The Panknin Twist Formula
We met Dr. Walter Panknin at the 1989 Madison Area RC Society
Symposium. His presentation at the MARCS Symposium, entitled "Flying
Rainbows," included all of the fundamental information required to
design and build a high performance swept wing tailless sailplane.
Copies of the 1989 Symposium Proceedings are no longer available
through the Madison Area Radio Control Society. High resolution GIF and
JPG images of the "Flying Rainbows" portion of the Proceedings are
available from this link.
The formula presented below is important in that it provides, early in
the design process, a well tested method of determining the geometric
wing twist required for stable flight.
There are six variables which influence the amount of required geometric wing twist:
The greater the taper ratio, the more twist will be required. This is
due to the loss of airfoil efficiency as the wing tip chord gets
The greater the aspect ratio, the less twist is required. However, as
aspect ratio increases, and the wing chord gets proportionally smaller,
it becomes more difficult to build a strong stiff wing.
sweep back angle:
The greater the sweep back angle, the less twist will be required.
However, angles of sweep back in excess of 20 degrees adversely affect
air flow over the wing and may lead to control problems.
airfoil moment coefficients:
The moment coefficient of the whole aircraft must be positive for
stability. While some of this moment is derived from the downforce
generated by the wing tips, it is also greatly influenced by the
pitching moments of the airfoils used. Sections used on contemporary
swept wing tailless aircraft have near zero pitching moments.
desired static stability value:
Increased static stability (CG further ahead of the neutral point) dictates increased wing twist.
design coefficient of lift:
The greater the design coefficient of lift, the more wing twist will be
required. The design coefficient of lift should be the coefficient of
lift at cruise speed so that trim drag is minimized. Some amount of up
trim is expected to be necessary for thermalling.
airfoil zero lift angles:
The zero lift angles of the root and tip airfoils influence the geometric wing twist required.
Calculation of required wing twist using the above formulae can be
easily accomplished on a hand-held calculator. If you have a computer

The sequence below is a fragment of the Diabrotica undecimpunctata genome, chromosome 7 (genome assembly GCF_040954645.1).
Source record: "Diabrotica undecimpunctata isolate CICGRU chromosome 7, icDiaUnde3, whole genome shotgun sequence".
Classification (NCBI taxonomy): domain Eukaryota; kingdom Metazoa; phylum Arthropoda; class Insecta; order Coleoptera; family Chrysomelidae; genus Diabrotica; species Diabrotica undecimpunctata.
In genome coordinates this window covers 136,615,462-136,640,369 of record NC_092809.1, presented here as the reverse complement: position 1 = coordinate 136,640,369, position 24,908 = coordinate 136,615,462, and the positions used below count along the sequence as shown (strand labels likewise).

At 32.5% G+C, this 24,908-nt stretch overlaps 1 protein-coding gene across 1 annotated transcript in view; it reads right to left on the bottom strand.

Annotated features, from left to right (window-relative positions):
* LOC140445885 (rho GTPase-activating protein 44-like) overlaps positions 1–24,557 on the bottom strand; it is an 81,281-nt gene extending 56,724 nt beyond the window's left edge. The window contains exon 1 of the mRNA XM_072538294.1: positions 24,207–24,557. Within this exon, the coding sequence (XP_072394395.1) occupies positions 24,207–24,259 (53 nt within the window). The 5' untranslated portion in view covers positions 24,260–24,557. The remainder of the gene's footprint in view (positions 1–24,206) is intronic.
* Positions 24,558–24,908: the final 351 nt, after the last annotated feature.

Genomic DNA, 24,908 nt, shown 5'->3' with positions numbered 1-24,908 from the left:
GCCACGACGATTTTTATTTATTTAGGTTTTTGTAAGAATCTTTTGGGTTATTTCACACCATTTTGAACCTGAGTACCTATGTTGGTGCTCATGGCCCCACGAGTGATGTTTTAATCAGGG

and Microsoft QuickBASIC, you might want to download the documentation
and programs from the links below.
A sample planform, and computation of required geometric wing twist...
= 120 inches; root chord = 13 inches; tip chord = 11 inches; sweep
angle = 17 degrees, as measured at the quarter chord line.
section E 222, zero lift angle = -3.65 degrees, pitching moment =
-0.097. Tip section E 230, zero lift angle = +1.73, pitching moment =
Design lift coefficient = 0.6; stability = 0.05
The taper ratio is 11/13 = 0.85; the average (mean) chord is (13 + 11)/2 = 12; the aspect ratio is 120/12 = 10.
K1 turns out to be 0.52; K2 equals 0.48.
main formula shows that a total of -8.6 degrees is required for this
planform. Once aerodynamic twist (due to the zero lift angles of the
two sections) is accounted for, it is found that roughly 3.2 degrees of
geometric washout is required.
Applications and spreadsheets
MAC; the Panknin twist program, the disk files creator application, and documentation for the Macintosh.
With the assistance of Alan Halleck, we've written QuickBASIC
applications for both the Macintosh and IBM-compatible operating
systems. The text files identified by the links below each contain
documentation and two programs, one for saving section aerodynamic data
to disk and the other for computing the wing twist, CG location, and
other variables. Set your web browser to save the appropriate link as a
text file. You can then open the saved text file with a text editor.
The coding for the two programs needs to be extracted and resaved
within separate files. After you've read the documentation and know how
the two programs work, use QuickBASIC to read and run the individual
IBM-compatible; the Panknin twist program, the disk files creator application, and documentation for IBM compatibles.
twist2.xls.zip; the twist2 template for Excel.
- Joa Harrison has written an Excel/Appleworks spreadsheet template
which includes all of the computations performed by the QuickBASIC
twist2.cwk.sit; the twist2 template for Appleworks.
twist3.xls.zip; the twist3 template for Excel.
- Glyn Fonteneau modified Joa's spreadsheet to include winglet
dimensions, based on information in Nickel and Wohlfahrt's "Tailless
Aircraft in Theory and Practice."
twist3.cwk.sit; the twist3 template for Appleworks.
No matter the resulting planform of your design, always keep the following five rules in mind:
Understand what you do
Build stiff, not just strong
There can be NO play in the linkages
Be sure of the precise location of the CG
Have confidence that it will fly
The complete text of Dr. Panknin's address, along with the full complement of diagrams, is available within the Proceedings of the 1989 MARCS Symposium. Contact Al Scidmore, 5013 Dorset Drive, Madison WI 53711 USA for ordering information.
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